Friday, June 24, 2011

The New Pentax Q -- Toy Camera With Premium Price Tag

Well, Pentax has done something peculiar and unexpected: they've announced the world's smallest digital camera system with interchangeable lenses, the Pentax Q. The sensor is extremely small, on par with point and shoot cameras. Called 1/2.3" size (who comes up with these things?), it measures a minuscule 6.17 x 4.55mm. Into this they cram a 12.4MP CMOS sensor. More about that in my analysis below, but first the distinguishing features.

Some of the Nitty, Some of the Gritty
How small is small? Try 98 x 57 x 31 mm and only 200g fully loaded with battery and SD card. It easily fits in the palm of your hand. That's something you might actually lose in your shoulder bag!
Friday, June 24, 2011

Backlink Hell

Sorry, readers. Somehow back-links got turned on (I didn't do it) and so every post was followed by hundreds of spammy links back to the current article. I am not sure why I took so long to notice this. I must say that the blogosphere is so swamped with spam sites that searching for anything remotely commercial has become quite pointless. I am sure the tide of spam will once again be pushed back, but in the meantime it's annoying.

Since I'm writing, here's a random photo.

dead sport
Saturday, June 18, 2011


sky blade [reimaginings]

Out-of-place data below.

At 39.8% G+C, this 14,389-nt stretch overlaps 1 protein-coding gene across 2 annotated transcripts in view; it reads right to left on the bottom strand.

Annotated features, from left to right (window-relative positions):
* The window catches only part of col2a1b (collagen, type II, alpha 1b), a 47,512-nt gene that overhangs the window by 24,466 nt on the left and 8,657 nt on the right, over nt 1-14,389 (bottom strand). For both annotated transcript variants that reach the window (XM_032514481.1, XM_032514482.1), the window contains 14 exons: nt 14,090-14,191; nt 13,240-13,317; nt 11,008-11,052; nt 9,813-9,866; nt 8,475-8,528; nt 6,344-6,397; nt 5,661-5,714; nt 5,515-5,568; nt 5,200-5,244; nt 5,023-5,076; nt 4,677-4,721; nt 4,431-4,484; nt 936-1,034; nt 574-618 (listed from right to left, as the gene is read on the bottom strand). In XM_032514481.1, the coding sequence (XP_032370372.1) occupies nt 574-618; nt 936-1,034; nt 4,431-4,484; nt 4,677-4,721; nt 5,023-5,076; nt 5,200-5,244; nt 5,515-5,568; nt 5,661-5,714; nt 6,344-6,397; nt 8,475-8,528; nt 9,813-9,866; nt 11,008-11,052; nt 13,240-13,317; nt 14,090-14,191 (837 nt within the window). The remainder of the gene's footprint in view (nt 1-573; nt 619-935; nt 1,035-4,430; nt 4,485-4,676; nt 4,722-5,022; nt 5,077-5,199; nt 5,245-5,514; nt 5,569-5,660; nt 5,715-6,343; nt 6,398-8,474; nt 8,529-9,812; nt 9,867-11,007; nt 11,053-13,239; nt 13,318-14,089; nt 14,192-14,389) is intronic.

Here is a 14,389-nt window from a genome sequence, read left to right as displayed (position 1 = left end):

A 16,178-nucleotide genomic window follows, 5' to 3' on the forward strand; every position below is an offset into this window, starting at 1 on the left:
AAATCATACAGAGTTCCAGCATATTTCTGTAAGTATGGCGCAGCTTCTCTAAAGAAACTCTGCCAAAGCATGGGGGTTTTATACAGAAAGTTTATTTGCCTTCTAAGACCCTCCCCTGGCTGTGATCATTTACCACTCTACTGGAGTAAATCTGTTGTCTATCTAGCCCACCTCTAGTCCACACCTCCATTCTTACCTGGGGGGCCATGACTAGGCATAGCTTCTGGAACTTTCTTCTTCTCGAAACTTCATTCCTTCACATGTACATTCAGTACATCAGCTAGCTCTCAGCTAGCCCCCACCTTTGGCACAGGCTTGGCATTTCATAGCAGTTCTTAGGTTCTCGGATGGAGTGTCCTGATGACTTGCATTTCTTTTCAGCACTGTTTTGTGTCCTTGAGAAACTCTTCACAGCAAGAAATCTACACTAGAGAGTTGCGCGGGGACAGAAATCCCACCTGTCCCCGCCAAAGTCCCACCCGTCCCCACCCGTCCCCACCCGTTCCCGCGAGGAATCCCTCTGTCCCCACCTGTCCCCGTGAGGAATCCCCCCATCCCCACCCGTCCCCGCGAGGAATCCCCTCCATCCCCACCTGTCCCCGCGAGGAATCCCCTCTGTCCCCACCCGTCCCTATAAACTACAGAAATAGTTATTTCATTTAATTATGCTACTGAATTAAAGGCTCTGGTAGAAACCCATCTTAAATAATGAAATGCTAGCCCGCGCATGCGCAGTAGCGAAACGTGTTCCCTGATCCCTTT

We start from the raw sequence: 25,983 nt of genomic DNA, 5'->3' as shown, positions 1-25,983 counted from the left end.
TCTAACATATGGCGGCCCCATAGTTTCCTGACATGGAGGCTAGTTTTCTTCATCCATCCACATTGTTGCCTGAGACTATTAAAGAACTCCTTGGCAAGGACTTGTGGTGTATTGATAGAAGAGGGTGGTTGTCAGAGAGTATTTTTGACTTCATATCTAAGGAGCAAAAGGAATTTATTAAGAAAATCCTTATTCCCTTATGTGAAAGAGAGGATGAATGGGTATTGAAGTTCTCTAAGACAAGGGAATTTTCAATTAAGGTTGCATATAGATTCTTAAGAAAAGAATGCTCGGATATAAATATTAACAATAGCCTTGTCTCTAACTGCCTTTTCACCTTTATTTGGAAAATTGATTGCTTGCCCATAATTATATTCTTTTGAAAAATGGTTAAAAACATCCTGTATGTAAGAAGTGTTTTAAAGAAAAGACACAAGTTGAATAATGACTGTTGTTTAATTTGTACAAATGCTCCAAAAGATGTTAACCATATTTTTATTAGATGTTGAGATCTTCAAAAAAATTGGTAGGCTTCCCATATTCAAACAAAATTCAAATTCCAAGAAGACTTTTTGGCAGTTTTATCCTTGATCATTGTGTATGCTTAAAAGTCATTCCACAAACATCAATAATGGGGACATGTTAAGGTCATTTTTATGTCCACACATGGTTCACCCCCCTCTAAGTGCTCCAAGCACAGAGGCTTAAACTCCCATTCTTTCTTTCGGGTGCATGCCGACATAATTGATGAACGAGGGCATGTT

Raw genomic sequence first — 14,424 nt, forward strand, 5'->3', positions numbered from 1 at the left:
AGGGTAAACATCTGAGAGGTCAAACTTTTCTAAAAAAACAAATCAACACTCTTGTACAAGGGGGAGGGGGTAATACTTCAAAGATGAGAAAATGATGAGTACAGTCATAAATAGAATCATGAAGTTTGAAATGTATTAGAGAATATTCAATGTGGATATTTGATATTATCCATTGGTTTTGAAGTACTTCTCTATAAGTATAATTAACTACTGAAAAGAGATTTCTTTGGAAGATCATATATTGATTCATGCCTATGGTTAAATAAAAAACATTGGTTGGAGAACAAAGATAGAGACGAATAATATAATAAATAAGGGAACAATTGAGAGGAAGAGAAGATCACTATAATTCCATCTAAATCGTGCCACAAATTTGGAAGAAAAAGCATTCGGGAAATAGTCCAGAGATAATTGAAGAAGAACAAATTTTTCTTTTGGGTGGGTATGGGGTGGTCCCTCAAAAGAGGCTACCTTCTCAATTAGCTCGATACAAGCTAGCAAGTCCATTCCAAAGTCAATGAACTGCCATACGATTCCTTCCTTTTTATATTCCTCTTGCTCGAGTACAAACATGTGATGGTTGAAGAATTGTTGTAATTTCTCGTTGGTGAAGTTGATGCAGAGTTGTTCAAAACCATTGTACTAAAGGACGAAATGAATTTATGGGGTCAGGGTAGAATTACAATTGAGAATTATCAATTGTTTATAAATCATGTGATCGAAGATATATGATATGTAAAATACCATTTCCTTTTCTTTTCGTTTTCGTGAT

Today I had a sort of brainstorm and set about reimagining the 4x6 photos I have lying around the house, using common household objects as totems.

"I hope you'll enjoy it."
Friday, June 17, 2011

BBQ Sea Bass Recipes

sea bass with ginger soy
Tonight I fired up our little BBQ to cook some fresh fish. Of course fresh fish is the only kind worth dealing with. You either have to catch it yourself or be sure someone else has caught it very recently. Same day is the best, but that's not always possible.

That said, there's nothing that wrong with frozen fish. In fact flash-freezing on the boat immediately after a catch is one way to ensure it stays decent until it reaches your table. Many fishmongers thaw out their fish for display, so if you buy it from them it's less fresh than buying it still frozen -- sometimes nowhere near fresh at all.
Sunday, June 12, 2011

Trinity Abstracts

/ \
This is a selection from abstract architectural details taken at Trinity College Dublin. I used the Pentax FA 77 Limited on the Olympus E-P1, as discussed in recent articles. There are more samples if you click through to the Flickr thread.
Thursday, June 09, 2011

Choosing An Optimal Aperture To Avoid Diffraction